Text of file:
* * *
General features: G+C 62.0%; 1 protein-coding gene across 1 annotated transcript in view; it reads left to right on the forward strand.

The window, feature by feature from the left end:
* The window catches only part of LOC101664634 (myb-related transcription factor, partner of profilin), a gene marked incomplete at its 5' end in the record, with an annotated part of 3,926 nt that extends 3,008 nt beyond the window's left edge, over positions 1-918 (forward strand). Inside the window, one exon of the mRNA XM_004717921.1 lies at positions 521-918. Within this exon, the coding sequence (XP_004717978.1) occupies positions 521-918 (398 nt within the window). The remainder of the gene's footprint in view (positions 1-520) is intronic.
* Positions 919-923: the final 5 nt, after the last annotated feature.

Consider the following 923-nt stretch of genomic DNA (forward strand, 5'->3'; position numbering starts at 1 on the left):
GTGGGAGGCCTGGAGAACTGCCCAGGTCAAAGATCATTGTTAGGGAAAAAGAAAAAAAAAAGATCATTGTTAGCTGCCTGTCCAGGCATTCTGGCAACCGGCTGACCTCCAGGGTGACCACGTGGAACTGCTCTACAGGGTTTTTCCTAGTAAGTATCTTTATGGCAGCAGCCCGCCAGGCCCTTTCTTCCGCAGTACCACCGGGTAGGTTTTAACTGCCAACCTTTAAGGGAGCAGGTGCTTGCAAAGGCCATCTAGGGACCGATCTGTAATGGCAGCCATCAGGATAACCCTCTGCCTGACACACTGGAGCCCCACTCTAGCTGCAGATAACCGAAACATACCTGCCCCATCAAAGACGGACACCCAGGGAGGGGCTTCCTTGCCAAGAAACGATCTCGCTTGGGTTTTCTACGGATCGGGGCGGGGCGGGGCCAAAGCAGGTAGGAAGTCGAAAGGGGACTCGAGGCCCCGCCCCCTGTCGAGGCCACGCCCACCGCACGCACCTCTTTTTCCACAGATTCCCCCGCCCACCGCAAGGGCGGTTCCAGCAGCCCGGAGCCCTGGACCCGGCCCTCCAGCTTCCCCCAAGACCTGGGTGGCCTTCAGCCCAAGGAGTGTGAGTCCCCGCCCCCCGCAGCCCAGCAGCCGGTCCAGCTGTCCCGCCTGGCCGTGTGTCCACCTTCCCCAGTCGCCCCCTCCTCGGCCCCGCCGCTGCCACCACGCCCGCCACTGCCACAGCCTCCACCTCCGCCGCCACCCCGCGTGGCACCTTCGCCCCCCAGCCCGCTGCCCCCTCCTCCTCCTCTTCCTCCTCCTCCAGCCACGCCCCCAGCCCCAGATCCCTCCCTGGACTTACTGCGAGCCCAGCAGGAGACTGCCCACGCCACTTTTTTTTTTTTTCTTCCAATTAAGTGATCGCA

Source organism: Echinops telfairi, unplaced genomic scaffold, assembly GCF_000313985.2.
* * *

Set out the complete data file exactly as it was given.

General features: G+C 62.0%; 1 protein-coding gene across 1 annotated transcript in view; it reads left to right on the forward strand.

The window, feature by feature from the left end:
* The window catches only part of LOC101664634 (myb-related transcription factor, partner of profilin), a gene marked incomplete at its 5' end in the record, with an annotated part of 3,926 nt that extends 3,008 nt beyond the window's left edge, over positions 1-918 (forward strand). Inside the window, one exon of the mRNA XM_004717921.1 lies at positions 521-918. Within this exon, the coding sequence (XP_004717978.1) occupies positions 521-918 (398 nt within the window). The remainder of the gene's footprint in view (positions 1-520) is intronic.
* Positions 919-923: the final 5 nt, after the last annotated feature.

Consider the following 923-nt stretch of genomic DNA (forward strand, 5'->3'; position numbering starts at 1 on the left):
GTGGGAGGCCTGGAGAACTGCCCAGGTCAAAGATCATTGTTAGGGAAAAAGAAAAAAAAAAGATCATTGTTAGCTGCCTGTCCAGGCATTCTGGCAACCGGCTGACCTCCAGGGTGACCACGTGGAACTGCTCTACAGGGTTTTTCCTAGTAAGTATCTTTATGGCAGCAGCCCGCCAGGCCCTTTCTTCCGCAGTACCACCGGGTAGGTTTTAACTGCCAACCTTTAAGGGAGCAGGTGCTTGCAAAGGCCATCTAGGGACCGATCTGTAATGGCAGCCATCAGGATAACCCTCTGCCTGACACACTGGAGCCCCACTCTAGCTGCAGATAACCGAAACATACCTGCCCCATCAAAGACGGACACCCAGGGAGGGGCTTCCTTGCCAAGAAACGATCTCGCTTGGGTTTTCTACGGATCGGGGCGGGGCGGGGCCAAAGCAGGTAGGAAGTCGAAAGGGGACTCGAGGCCCCGCCCCCTGTCGAGGCCACGCCCACCGCACGCACCTCTTTTTCCACAGATTCCCCCGCCCACCGCAAGGGCGGTTCCAGCAGCCCGGAGCCCTGGACCCGGCCCTCCAGCTTCCCCCAAGACCTGGGTGGCCTTCAGCCCAAGGAGTGTGAGTCCCCGCCCCCCGCAGCCCAGCAGCCGGTCCAGCTGTCCCGCCTGGCCGTGTGTCCACCTTCCCCAGTCGCCCCCTCCTCGGCCCCGCCGCTGCCACCACGCCCGCCACTGCCACAGCCTCCACCTCCGCCGCCACCCCGCGTGGCACCTTCGCCCCCCAGCCCGCTGCCCCCTCCTCCTCCTCTTCCTCCTCCTCCAGCCACGCCCCCAGCCCCAGATCCCTCCCTGGACTTACTGCGAGCCCAGCAGGAGACTGCCCACGCCACTTTTTTTTTTTTTCTTCCAATTAAGTGATCGCA

Source organism: Echinops telfairi, unplaced genomic scaffold, assembly GCF_000313985.2.